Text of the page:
Jim Hightower is a nationally syndicated columnist and one of America's most prominent progressive voices. His column carried by more than 75 publications across the country. Prior to becoming a writer, Hightower served as Texas Agricultural Commission from 1982 to 1991.

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  1. Progressive Patriot January 30, 2013

    OK, Right. I know how much you hate corruption and incompetence in government. Let’s hear your outrage over this?

  2. Eleanore Whitaker January 30, 2013

    Dimon was judged as all employees of any business are…on his performance. It was unsatisfactory. Don’t worry about corruption or incompetence in government. It left the White House in 2008 while riding off into the Crawford sunset. Leaving behind a huge mes for the next guy to clean up.

    Isn’t it funny how the corporate Johnny Jump Ups of the right all manage sympathy for the devil? Dimon got his due. Now all of the corporate cowards are worried this is a downward trend they can’t mentally or financially process.

    Once you take the money down a few pegs, you see these thugs of corruption for who and what they really are. They are the first to tell the rest of their victims of their corruption…”You are on your own.” Until they are the ones on “their own.” They are the first to tell they consider beneath their wealth class, “Live within your means.” Until they are the ones who have to sell off their fleets of private jets, BMWs, McWifie’s McMansions and their vaults of excess they thought would just be limitless into the next millennium.

    Check your facts. Every one of the top 10 Robber Barons, either died penniless, committed suicide when they realized their money was running out or they ended up hidden behind decaying mansion walls as a recluse. In no case, has any wealthheaded fool taken his money with him.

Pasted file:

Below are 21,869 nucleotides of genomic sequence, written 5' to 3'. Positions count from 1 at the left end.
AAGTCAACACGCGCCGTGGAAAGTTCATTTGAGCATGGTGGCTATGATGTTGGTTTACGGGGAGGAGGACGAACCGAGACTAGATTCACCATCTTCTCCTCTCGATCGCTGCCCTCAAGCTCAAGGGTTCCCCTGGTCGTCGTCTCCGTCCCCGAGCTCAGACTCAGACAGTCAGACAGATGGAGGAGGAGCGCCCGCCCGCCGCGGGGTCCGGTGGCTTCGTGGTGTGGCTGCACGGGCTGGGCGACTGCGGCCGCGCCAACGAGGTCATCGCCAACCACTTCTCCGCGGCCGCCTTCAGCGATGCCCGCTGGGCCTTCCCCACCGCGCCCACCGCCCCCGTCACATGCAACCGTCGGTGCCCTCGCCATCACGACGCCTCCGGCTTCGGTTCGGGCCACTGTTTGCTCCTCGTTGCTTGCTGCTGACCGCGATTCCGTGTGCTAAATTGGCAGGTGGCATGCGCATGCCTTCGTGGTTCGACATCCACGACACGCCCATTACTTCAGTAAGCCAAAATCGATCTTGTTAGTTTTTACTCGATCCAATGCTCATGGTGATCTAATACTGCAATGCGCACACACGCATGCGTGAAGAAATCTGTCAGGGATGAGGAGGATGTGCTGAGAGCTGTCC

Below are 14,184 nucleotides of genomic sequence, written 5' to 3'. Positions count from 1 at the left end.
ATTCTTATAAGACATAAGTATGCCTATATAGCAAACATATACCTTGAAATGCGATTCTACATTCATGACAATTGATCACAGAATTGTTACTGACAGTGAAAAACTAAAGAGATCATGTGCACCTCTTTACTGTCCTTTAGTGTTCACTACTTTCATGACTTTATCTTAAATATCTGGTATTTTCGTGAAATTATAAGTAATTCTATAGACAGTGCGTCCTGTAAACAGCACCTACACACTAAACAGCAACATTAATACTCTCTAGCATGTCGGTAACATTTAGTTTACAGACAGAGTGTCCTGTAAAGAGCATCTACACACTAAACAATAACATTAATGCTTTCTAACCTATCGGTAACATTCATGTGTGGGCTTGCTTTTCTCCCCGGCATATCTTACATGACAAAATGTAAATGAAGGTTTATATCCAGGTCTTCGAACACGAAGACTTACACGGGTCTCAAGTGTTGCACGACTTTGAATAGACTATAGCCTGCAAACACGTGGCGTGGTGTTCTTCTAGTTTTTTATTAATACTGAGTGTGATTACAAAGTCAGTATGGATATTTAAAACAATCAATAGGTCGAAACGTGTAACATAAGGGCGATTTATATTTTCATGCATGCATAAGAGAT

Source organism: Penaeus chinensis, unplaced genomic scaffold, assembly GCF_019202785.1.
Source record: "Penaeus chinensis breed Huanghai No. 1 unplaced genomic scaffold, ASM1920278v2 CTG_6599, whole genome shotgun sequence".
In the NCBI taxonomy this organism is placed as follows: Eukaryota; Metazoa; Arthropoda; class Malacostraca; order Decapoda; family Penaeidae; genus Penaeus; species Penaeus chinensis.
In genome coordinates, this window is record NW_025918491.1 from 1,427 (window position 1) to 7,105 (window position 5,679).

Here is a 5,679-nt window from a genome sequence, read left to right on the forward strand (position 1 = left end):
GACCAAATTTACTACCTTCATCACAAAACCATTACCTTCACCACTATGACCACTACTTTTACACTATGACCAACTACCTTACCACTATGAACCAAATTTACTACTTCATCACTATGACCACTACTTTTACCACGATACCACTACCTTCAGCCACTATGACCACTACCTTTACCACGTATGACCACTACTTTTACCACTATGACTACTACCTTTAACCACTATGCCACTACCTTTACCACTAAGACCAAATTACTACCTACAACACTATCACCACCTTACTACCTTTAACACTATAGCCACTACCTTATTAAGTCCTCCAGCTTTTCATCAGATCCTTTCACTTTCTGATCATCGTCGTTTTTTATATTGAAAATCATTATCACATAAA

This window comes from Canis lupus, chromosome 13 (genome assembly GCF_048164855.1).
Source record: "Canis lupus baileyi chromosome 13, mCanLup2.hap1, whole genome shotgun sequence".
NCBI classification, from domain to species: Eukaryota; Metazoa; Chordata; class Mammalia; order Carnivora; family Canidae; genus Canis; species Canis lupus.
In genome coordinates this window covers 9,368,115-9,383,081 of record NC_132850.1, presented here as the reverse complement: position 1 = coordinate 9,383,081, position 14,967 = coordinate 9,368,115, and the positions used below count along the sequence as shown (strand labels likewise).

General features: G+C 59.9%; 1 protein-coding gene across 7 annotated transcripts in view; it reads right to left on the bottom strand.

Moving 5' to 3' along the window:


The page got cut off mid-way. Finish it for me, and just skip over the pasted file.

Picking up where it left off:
1. TZToronto January 30, 2013

      The bigger you are (or others think you are), the more you can get away with. How about no bonus when you screw up? I think that everyone who has been denied a bonus knows that any error you might have made that the boss knows about will affect your bonus. When the time comes to hand out the bonus money, the boss has no trouble saying, “No bonus for you because you made an error last June 15th.” He (or she) then takes that piece of the bonus money and–surprise–grabs it for a bit more personal enrichment. . . . Perhaps Dimon’s bonus was cut from $20 million to $10 million. Geez. A cut like that can make for some tense times at home.

      1. Progressive Patriot January 31, 2013

        Right. There is absolutely no risk for them personally. In fact, the only risk for them is to not engage in risky and questionable practices.
        We just can’t turn our backs, or go to sleep on these people! Call your representatives, make some noise.